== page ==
Every year this happens—my husband and I get behind on going to the movies. We like movies, and we especially enjoy watching the Oscars (will there be a broadcast of the awards this year?). So in advance of that occasion, we try to see the leading contenders in best picture, and best actor and actress category. But every year, we get behind.
Why, you might ask. Well, we are also fans of watching football, and until the games are over, including the play-offs, we tend to suspend other extra-curricular activities. We stay at home on Saturdays (if we aren’t going to Penn State games) and on Sundays, and watch football. So, no movies. True—we could go sometime during the week, but one of us works too long hours to be able to do that. Hint—it isn’t me.
So, this past weekend, we went to see three (count them 1. . .2. . .3) movies. First, we saw Charlie Wilson’s War, then Atonement, and the following day No Country for Old Men. Mind—this foray into movie land all took place BEFORE the announcement for this year’s Oscar nominations. As soon as There Will Be Blood comes to town—we’re there, too. (Oh, it just got in).
And now for some observations on our movie feast. I liked them all. Charlie Wilson’s War was my least favorite, although it is probably the most enjoyable. Remember, I am one of those loopy English major types—always searching for hidden meaning, for symbolism, for character development. So, even though I would rank it third, it was fun to see.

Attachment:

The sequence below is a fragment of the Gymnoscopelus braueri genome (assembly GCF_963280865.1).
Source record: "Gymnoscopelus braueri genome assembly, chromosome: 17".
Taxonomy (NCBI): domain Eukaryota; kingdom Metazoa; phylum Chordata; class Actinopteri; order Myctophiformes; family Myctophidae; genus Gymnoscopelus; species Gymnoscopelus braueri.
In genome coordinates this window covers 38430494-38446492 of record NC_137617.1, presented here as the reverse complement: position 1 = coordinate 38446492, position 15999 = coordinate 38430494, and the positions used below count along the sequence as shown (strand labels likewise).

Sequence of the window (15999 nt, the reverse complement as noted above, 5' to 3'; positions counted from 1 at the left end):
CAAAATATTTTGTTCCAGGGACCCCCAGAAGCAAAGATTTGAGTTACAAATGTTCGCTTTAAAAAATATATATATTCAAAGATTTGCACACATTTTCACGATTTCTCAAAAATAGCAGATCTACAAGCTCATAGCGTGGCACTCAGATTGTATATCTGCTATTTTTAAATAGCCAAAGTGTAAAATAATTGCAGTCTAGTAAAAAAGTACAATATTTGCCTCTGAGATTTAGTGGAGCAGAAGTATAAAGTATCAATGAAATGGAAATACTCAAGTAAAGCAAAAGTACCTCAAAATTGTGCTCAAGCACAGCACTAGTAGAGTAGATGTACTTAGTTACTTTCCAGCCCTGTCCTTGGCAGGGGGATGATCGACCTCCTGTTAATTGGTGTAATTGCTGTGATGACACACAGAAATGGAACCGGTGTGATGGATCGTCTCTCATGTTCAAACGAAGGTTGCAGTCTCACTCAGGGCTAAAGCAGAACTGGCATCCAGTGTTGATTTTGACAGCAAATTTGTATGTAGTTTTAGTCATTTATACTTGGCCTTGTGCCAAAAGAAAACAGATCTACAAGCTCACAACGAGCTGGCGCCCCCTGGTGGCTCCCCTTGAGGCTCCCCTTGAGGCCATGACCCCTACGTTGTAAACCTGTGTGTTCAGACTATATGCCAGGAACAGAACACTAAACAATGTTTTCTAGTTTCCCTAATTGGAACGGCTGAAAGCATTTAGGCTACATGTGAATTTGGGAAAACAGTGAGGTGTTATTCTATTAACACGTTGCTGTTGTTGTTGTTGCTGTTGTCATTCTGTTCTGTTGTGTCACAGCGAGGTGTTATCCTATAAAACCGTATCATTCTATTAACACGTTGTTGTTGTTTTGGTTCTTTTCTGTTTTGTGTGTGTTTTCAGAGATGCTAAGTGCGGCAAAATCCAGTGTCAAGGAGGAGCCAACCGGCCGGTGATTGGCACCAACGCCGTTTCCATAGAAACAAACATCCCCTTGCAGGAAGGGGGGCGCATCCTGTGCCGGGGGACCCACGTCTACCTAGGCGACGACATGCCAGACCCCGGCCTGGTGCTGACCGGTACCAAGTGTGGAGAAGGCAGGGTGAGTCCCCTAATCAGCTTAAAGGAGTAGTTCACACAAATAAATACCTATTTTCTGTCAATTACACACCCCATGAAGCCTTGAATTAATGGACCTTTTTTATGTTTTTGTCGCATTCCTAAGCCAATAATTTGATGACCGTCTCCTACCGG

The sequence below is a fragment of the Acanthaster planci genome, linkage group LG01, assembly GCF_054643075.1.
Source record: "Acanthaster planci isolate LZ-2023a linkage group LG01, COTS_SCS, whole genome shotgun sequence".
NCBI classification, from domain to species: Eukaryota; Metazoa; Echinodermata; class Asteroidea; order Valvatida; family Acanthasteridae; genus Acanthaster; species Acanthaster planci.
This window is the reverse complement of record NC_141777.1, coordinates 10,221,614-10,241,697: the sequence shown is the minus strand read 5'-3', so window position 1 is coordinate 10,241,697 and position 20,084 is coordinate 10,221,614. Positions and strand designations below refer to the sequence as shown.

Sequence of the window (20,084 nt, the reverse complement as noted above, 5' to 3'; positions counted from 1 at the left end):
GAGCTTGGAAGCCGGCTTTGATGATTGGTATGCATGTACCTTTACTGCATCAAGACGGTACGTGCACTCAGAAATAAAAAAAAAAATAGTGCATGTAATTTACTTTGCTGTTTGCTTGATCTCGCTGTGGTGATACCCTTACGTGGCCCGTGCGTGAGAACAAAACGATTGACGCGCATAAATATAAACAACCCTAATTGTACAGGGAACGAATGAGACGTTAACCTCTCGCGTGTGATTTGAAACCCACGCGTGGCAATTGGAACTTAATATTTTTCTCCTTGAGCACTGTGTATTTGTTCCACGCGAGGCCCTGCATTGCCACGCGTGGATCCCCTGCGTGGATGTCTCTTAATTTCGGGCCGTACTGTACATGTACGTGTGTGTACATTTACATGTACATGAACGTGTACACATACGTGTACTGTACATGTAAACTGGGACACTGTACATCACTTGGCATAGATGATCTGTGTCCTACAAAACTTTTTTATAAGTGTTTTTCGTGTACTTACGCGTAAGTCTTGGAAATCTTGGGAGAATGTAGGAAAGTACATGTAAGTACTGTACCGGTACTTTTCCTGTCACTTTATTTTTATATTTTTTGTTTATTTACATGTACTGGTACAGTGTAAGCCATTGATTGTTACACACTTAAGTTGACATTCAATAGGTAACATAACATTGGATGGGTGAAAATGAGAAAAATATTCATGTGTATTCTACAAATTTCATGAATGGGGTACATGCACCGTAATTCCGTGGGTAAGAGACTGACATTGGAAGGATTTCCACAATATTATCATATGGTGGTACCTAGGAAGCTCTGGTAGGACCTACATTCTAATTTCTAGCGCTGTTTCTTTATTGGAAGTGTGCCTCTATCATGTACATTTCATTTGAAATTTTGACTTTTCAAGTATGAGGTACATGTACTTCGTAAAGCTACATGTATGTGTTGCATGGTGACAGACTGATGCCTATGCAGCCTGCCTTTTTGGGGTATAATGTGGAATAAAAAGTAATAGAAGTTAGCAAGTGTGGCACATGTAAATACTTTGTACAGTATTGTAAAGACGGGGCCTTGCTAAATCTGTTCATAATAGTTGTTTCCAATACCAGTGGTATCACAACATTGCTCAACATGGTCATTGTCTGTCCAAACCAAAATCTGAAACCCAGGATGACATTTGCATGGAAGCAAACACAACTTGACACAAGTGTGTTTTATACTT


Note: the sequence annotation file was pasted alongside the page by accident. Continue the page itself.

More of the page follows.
Charlie Wilson’s War is a straight-forwardly told tale of a real life congressman from Texas who gets a fire in his belly over the horrific excesses of the Soviet Union invading Afghanistan. Charlie Wilson, played by Tom Hanks, is a hard-partying, divorced, boozing womanizing Democratic congressman. He does, however, have a wealthy benefactor (and sometime love interest) played by Julia Roberts. Primarily for Christian principles, it seems, she is determined to help arm rebel factions in Afghanistan to fight off the Soviets. The deus ex machine who comes to their aid is a quirky troublesome CIA agent named Gust Avrakotos, played wonderfully by Phillip Seymour Hoffman, who has all the right connections to help arm the rebels.
There are some fun scene that draw on history, including one where Charlie Wilson goes to Pakistan and meets with the then President Zia Ul-Haq (this is the man who was primarily responsible for having Benazir Bhutto’s father judged and hanged). Wilson asks for a tall drink of scotch or bourbon; there is a pained silence until it dawns on him—and he is outright told—that no alcohol is kept in the Presidential palace in a Muslim country.
Of course, we know the ending—the rebels did in fact defeat the Soviets. Charlie Wilson won his war. But he also lost it. One of the closing scenes of the movie is Charlie Wilson trying to persuade a congressional committee to allocate $1 million to rebuild schools in Afghanistan. Predictably, he is ignored. The cautionary (and very obvious) message is that Congress happily funds in the millions various war efforts but does not fund building infrastructure. And, today, we know the consequences—the rebels included (though never named or identified in the movie) Osama Bin Laden, and future Taliban leaders. And now we are fighting a protracted war in Afghanistan just as the Soviets did.
Next time, Atonement and then No Country for Old Men.
See you at the movies.